What is Convection Enhanced Delivery? 

Drug-device combination therapies utilising convection-enhanced delivery (CED) are an emerging therapeutic strategy for the treatment of neurological disorders. Potent cell and gene therapies (CGTs) have shown efficacy in addressing neurological diseases in animal models, but these findings have yet to be translated into efficacious clinical therapies. A critical factor limiting the use of biologics and chemotherapeutics in the central nervous system is their inability to diffuse across the blood-brain barrier (BBB) and achieve homogeneous distribution within a targeted brain structure. In 1994, scientists discovered that convecting therapies directly into the brain could homogeneously deliver drug to large brain volumes irrespective of the molecular weight of the infused agent. When delivered via CED, the blood-brain barrier becomes advantageous to CGTs and chemotherapies as it acts to retain drugs within the central nervous system thereby reducing systemic immunogenicity and off-target side effects. Outside of the meninges, most of the brain parenchyma has relative immune privilege due to reduced lymphatic drainage and limited presence of activated T-cells. This immune privilege significantly reduces the risk of life-threatening B or T-cell immune responses to viral capsids (AAV) commonly used in gene therapy. At Neurochase, we believe the CNS is the key to unlocking the potential of gene therapies.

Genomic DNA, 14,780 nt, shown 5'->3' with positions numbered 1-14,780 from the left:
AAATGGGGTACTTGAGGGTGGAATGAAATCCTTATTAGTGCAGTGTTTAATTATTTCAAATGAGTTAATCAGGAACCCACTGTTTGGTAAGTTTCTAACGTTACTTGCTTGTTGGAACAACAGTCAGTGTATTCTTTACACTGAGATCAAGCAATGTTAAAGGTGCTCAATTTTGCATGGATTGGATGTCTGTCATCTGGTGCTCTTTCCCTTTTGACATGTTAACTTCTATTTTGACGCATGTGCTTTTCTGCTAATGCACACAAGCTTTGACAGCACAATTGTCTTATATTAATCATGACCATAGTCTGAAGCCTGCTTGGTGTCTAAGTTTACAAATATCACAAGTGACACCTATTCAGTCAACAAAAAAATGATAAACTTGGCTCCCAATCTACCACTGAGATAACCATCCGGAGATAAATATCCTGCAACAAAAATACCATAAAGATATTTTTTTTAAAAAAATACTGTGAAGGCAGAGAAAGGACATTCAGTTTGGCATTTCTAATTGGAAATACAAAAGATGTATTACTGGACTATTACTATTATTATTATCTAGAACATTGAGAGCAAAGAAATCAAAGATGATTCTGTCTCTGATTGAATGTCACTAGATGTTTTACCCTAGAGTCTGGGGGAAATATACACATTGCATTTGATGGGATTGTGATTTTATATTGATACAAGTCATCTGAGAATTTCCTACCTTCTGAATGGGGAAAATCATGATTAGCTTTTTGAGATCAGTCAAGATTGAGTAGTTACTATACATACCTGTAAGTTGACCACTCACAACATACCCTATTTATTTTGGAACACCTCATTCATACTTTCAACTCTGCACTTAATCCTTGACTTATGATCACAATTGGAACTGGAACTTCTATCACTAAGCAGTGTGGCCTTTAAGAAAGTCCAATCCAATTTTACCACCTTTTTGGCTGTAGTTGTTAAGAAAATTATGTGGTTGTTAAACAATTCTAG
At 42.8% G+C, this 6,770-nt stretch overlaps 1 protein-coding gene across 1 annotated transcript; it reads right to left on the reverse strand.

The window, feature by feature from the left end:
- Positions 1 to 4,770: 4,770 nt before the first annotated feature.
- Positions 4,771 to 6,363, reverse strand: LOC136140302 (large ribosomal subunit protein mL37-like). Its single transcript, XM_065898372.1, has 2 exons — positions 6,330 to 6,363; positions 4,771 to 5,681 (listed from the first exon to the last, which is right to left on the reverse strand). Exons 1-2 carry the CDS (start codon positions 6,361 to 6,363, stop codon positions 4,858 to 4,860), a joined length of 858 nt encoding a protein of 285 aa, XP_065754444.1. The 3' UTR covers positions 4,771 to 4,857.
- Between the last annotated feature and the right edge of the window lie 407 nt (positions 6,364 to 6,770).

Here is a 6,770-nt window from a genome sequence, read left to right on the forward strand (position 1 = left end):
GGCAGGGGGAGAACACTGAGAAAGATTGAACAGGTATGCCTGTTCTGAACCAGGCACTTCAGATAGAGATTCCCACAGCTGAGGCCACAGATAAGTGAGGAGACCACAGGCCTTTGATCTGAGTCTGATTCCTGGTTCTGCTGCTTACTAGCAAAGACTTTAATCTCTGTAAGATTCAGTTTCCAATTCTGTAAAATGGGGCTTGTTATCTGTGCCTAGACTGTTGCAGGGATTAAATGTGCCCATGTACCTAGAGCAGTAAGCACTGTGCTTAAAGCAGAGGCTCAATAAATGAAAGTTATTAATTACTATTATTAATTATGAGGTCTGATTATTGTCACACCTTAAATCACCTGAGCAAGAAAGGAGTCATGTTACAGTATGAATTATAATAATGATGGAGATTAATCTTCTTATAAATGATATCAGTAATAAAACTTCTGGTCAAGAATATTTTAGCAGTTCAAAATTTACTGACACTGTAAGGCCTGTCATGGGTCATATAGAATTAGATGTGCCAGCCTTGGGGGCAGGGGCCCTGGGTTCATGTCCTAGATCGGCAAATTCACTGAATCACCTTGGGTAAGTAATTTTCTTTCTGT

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patients implanted and infused with a CED drug delivery system


Successful preclinical CED infusions of neurotrophins, chemotherapies or gene therapies.  


Total infusion cycles and 5,856 individual catheter infusions completed in GBM, DIPG and Parkinson’s trials.